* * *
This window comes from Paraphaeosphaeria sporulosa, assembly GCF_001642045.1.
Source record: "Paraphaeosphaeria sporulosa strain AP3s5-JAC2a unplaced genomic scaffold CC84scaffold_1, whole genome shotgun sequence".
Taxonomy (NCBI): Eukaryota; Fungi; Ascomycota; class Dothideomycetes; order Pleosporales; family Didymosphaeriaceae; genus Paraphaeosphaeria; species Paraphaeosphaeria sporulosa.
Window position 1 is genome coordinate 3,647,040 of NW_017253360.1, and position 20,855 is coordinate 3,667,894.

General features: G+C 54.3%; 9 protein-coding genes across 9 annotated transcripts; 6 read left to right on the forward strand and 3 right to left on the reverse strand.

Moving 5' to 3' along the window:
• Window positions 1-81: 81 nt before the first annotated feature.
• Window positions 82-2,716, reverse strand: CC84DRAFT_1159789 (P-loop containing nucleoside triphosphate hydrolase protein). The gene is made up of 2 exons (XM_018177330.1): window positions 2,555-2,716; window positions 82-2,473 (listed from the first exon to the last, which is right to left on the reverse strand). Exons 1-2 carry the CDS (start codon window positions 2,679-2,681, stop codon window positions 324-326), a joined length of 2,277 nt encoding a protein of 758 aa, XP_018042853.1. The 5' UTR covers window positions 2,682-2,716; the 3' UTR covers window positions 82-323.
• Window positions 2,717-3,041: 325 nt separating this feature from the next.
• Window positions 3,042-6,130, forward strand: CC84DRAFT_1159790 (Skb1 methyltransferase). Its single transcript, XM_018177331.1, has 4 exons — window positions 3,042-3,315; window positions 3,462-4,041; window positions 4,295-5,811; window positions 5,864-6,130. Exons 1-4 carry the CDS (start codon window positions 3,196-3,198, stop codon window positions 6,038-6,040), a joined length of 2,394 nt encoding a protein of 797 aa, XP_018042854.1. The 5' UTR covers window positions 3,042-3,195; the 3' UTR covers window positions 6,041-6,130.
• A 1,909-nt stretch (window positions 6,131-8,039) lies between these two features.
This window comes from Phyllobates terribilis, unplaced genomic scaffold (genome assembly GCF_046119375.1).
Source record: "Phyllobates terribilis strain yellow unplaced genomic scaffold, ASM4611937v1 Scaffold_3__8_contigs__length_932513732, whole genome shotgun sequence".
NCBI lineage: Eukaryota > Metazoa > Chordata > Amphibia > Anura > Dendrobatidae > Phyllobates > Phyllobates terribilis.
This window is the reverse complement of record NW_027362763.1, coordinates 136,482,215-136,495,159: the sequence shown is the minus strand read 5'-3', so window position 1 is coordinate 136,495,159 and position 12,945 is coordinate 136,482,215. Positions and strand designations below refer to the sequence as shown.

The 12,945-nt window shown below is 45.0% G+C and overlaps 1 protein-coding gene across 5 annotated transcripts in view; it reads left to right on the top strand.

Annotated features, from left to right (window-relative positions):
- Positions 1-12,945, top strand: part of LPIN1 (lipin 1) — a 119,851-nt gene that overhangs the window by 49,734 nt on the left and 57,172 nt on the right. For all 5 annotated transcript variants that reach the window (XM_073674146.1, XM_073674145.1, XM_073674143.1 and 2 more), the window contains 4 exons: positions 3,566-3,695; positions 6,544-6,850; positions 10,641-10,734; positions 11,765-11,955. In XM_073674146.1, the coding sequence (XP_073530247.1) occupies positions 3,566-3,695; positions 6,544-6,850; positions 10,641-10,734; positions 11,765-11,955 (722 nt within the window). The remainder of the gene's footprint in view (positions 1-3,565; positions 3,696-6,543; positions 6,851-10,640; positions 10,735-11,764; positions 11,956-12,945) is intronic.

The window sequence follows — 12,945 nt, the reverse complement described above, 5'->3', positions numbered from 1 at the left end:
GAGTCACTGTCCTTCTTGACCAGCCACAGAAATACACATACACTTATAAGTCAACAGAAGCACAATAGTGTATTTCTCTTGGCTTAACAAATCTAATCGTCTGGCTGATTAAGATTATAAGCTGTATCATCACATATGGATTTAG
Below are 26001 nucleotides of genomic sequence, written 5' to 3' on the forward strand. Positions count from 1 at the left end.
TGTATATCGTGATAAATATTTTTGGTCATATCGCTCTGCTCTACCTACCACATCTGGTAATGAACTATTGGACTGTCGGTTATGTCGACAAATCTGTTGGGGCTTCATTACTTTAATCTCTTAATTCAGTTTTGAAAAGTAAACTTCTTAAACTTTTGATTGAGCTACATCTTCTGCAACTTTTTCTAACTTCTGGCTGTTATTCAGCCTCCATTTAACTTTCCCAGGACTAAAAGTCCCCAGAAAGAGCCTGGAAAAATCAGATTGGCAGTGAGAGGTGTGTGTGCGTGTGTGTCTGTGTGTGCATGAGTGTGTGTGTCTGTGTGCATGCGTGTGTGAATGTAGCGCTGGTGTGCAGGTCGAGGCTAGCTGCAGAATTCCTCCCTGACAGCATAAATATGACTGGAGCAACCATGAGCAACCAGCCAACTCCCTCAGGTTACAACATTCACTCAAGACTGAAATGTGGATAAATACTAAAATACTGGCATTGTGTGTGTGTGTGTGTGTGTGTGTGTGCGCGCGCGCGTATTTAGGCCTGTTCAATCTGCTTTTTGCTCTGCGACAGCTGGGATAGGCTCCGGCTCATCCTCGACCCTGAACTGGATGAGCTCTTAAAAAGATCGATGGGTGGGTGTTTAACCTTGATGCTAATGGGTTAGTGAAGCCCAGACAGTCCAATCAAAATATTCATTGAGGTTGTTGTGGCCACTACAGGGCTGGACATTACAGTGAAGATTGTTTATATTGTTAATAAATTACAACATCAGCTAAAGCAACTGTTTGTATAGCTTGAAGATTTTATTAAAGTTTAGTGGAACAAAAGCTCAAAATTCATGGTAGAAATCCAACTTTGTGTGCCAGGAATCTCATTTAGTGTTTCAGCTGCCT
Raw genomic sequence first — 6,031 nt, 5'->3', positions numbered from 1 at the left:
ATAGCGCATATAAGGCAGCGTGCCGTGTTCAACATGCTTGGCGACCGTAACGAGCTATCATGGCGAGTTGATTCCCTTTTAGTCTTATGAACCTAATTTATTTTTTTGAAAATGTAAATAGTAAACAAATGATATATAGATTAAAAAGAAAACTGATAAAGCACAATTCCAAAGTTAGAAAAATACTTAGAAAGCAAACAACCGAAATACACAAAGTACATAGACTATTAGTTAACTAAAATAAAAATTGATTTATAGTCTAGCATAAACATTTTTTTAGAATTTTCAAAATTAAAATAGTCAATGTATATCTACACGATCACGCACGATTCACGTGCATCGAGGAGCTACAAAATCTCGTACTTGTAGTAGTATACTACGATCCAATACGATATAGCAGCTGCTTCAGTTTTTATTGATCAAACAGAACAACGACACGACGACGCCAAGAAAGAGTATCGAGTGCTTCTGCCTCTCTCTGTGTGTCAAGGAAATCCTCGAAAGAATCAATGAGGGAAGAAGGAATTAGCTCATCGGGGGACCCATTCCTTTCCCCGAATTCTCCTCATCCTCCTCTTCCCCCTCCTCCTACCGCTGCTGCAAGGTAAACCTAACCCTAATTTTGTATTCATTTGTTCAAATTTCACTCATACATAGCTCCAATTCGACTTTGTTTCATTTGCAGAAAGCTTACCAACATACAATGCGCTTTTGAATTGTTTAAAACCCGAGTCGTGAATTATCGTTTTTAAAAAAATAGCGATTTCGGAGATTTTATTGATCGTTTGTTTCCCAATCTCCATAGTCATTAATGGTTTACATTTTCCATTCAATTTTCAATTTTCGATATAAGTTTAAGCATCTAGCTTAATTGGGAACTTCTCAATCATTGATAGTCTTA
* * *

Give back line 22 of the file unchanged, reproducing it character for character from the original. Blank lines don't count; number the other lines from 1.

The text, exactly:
TGTATATCGTGATAAATATTTTTGGTCATATCGCTCTGCTCTACCTACCACATCTGGTAATGAACTATTGGACTGTCGGTTATGTCGACAAATCTGTTGGGGCTTCATTACTTTAATCTCTTAATTCAGTTTTGAAAAGTAAACTTCTTAAACTTTTGATTGAGCTACATCTTCTGCAACTTTTTCTAACTTCTGGCTGTTATTCAGCCTCCATTTAACTTTCCCAGGACTAAAAGTCCCCAGAAAGAGCCTGGAAAAATCAGATTGGCAGTGAGAGGTGTGTGTGCGTGTGTGTCTGTGTGTGCATGAGTGTGTGTGTCTGTGTGCATGCGTGTGTGAATGTAGCGCTGGTGTGCAGGTCGAGGCTAGCTGCAGAATTCCTCCCTGACAGCATAAATATGACTGGAGCAACCATGAGCAACCAGCCAACTCCCTCAGGTTACAACATTCACTCAAGACTGAAATGTGGATAAATACTAAAATACTGGCATTGTGTGTGTGTGTGTGTGTGTGTGTGTGCGCGCGCGCGTATTTAGGCCTGTTCAATCTGCTTTTTGCTCTGCGACAGCTGGGATAGGCTCCGGCTCATCCTCGACCCTGAACTGGATGAGCTCTTAAAAAGATCGATGGGTGGGTGTTTAACCTTGATGCTAATGGGTTAGTGAAGCCCAGACAGTCCAATCAAAATATTCATTGAGGTTGTTGTGGCCACTACAGGGCTGGACATTACAGTGAAGATTGTTTATATTGTTAATAAATTACAACATCAGCTAAAGCAACTGTTTGTATAGCTTGAAGATTTTATTAAAGTTTAGTGGAACAAAAGCTCAAAATTCATGGTAGAAATCCAACTTTGTGTGCCAGGAATCTCATTTAGTGTTTCAGCTGCCT